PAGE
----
The New York Times and the Terrorist’s Mom


ny-times-terrorist-mom-crying[Video below.] The New York Times (here) ran an article about two events: The IDF attack on a wanted terrorist in Gaza and the murder of an Israeli waiting for a bus by the hands of another terrorist. In a puzzling move, the Times selected a picture of the weeping mother of the terrorist to run above the story.

Does this picture really help readers understand these events? Or is it another subtle (maybe not so subtle) attempt by the Times to convey sympathy for the Palestinians at the expense of the Israelis.

Contact them by sending an e-mail to the Public Editor (


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  1. Your anti-Jewish (yes anti-Jewish, not just anti-Israeli) bias has sickened me to the point of finally cancelling my subscription and getting my friends to do so. I am not a rabble rouser just a family man who feels like vomiting onto the newspaper when I see a photo of a terrorist’s mother crying and in the same article no picture of the grieving family of an Israeli terrorist’s victim is offered. You have stooped beyond perverted moral equivalence of the two situations—now you assign moral SUPERIORITY to the terrorist over his victim. WE hope your paper and it’s ilk crashes and burns to bankruptcy liquidation real soon. UGH!!!!

  2. in olam hasheker always the victim is called the opressor. this exists between jews and non jews and even more so amongst jews themselves.

  3. What I sent
    As a teacher of journalism, I found it hard to explain to my students why an article on your website ( ) was illustrated with a picture of the grieving mother of someone you write up as a former member of Hamas, and a member of a group including “jihadist Salafists, Islamic extremists who have recently been challenging Hamas and have been the subject of a clampdown by the Hamas authorities” which I expect you included to indicate the potential role the victim played and not just introduce extraneous information. There was no counterbalancing picture of the Israeli victim who was a member of “an acting troupe made up of settlers from Judea and Samaria, which performs across Israel. The group incorporates improvisation, psychodrama and other role-playing techniques to help others overcome traumatic experiences through theater. In addition to his work as an actor, Borovsky was also studying to become a licensed clown therapist in order to work with sick children in hospitals.” ( ) Was there no picture that illustrated anyone’s grieving for his loss?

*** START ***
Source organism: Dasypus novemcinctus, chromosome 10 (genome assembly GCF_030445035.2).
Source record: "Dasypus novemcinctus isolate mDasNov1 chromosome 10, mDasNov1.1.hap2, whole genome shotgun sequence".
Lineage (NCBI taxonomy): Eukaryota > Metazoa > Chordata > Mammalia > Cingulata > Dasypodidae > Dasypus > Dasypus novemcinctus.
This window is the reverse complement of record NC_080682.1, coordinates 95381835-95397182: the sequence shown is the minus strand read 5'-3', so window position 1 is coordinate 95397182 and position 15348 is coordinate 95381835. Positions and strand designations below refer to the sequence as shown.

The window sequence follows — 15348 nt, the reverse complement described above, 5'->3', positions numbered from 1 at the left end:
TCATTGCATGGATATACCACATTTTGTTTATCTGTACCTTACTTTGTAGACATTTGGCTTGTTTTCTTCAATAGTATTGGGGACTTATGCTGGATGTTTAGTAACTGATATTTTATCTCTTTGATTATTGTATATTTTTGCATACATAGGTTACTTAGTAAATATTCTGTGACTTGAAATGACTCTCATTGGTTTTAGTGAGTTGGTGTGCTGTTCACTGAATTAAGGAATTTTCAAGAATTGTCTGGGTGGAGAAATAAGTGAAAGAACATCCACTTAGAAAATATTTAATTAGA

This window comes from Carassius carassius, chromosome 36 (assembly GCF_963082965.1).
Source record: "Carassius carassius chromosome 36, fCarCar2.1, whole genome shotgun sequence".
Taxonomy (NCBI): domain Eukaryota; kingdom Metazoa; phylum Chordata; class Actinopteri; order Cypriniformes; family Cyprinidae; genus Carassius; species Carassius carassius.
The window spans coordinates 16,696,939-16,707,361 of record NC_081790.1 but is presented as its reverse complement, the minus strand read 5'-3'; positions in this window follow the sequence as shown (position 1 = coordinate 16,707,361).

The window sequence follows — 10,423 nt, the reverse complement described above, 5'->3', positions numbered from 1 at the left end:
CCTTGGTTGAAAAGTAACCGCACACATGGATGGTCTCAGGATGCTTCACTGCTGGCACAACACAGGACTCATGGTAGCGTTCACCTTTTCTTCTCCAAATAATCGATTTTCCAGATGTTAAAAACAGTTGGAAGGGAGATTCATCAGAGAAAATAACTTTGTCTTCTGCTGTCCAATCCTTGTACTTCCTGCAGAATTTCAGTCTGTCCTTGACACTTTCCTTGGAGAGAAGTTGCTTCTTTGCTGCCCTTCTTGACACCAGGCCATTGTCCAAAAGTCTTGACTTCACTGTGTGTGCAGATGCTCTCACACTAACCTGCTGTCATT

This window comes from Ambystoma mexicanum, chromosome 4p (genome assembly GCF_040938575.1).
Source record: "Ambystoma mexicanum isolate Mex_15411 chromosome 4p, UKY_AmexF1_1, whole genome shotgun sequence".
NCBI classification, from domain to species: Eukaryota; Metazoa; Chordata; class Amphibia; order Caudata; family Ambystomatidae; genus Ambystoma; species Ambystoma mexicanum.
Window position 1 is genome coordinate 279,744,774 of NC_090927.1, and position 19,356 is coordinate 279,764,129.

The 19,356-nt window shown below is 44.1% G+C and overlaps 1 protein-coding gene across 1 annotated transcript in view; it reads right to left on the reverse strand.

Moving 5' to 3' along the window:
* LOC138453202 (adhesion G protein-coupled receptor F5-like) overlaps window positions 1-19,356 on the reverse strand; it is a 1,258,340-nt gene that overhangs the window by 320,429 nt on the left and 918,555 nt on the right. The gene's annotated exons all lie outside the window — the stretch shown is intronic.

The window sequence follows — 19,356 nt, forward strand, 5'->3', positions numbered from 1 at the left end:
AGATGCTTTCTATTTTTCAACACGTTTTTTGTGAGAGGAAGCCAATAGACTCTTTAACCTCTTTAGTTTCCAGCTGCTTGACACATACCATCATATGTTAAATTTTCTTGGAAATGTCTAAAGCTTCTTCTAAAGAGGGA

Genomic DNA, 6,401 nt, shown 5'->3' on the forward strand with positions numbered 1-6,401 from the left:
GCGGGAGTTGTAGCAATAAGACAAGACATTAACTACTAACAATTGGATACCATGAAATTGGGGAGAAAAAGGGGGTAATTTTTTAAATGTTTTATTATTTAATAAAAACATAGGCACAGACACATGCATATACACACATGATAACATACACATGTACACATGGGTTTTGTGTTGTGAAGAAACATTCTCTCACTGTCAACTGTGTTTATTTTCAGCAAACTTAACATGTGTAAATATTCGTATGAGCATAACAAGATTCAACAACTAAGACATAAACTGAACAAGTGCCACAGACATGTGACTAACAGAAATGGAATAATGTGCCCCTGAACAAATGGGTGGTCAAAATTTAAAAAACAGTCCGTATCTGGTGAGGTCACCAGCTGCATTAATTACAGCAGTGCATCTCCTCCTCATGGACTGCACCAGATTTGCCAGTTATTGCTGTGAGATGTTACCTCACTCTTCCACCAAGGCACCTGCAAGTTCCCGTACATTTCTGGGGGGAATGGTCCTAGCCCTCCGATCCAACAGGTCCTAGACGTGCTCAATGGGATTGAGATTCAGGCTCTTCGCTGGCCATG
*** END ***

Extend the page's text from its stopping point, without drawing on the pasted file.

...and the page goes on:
Is it that, not only are the two men not equal morally or in a human sphere, but that the Israeli is somehow less a subject of sympathy or grieving?

    Please help me explain your photo choice to my Intro to Journalism class as I am at a loss.